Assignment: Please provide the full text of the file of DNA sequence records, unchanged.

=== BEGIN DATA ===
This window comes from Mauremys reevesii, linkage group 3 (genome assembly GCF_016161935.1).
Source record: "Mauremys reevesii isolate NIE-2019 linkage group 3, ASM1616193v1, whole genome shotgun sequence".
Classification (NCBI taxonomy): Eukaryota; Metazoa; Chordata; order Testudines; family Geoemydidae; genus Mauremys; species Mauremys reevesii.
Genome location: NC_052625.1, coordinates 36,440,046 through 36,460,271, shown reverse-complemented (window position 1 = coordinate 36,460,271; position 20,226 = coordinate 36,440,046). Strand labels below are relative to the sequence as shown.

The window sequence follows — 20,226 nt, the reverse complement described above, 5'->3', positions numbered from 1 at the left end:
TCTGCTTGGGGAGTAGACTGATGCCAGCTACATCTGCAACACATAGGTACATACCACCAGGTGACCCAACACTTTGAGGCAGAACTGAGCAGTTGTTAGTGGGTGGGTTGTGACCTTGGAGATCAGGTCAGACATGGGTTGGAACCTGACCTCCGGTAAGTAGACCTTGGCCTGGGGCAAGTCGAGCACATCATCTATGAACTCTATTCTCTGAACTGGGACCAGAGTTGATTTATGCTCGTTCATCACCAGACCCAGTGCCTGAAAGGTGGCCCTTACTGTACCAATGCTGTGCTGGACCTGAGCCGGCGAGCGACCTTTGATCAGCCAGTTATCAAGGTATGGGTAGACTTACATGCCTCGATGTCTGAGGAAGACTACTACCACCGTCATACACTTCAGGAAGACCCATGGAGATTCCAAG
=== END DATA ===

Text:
This window comes from Mauremys reevesii, linkage group 3 (genome assembly GCF_016161935.1).
Source record: "Mauremys reevesii isolate NIE-2019 linkage group 3, ASM1616193v1, whole genome shotgun sequence".
Classification (NCBI taxonomy): Eukaryota; Metazoa; Chordata; order Testudines; family Geoemydidae; genus Mauremys; species Mauremys reevesii.
Genome location: NC_052625.1, coordinates 36,440,046 through 36,460,271, shown reverse-complemented (window position 1 = coordinate 36,460,271; position 20,226 = coordinate 36,440,046). Strand labels below are relative to the sequence as shown.

The window sequence follows — 20,226 nt, the reverse complement described above, 5'->3', positions numbered from 1 at the left end:
TCTGCTTGGGGAGTAGACTGATGCCAGCTACATCTGCAACACATAGGTACATACCACCAGGTGACCCAACACTTTGAGGCAGAACTGAGCAGTTGTTAGTGGGTGGGTTGTGACCTTGGAGATCAGGTCAGACATGGGTTGGAACCTGACCTCCGGTAAGTAGACCTTGGCCTGGGGCAAGTCGAGCACATCATCTATGAACTCTATTCTCTGAACTGGGACCAGAGTTGATTTATGCTCGTTCATCACCAGACCCAGTGCCTGAAAGGTGGCCCTTACTGTACCAATGCTGTGCTGGACCTGAGCCGGCGAGCGACCTTTGATCAGCCAGTTATCAAGGTATGGGTAGACTTACATGCCTCGATGTCTGAGGAAGACTACTACCACCGTCATACACTTCAGGAAGACCCATGGAGATTCCAAG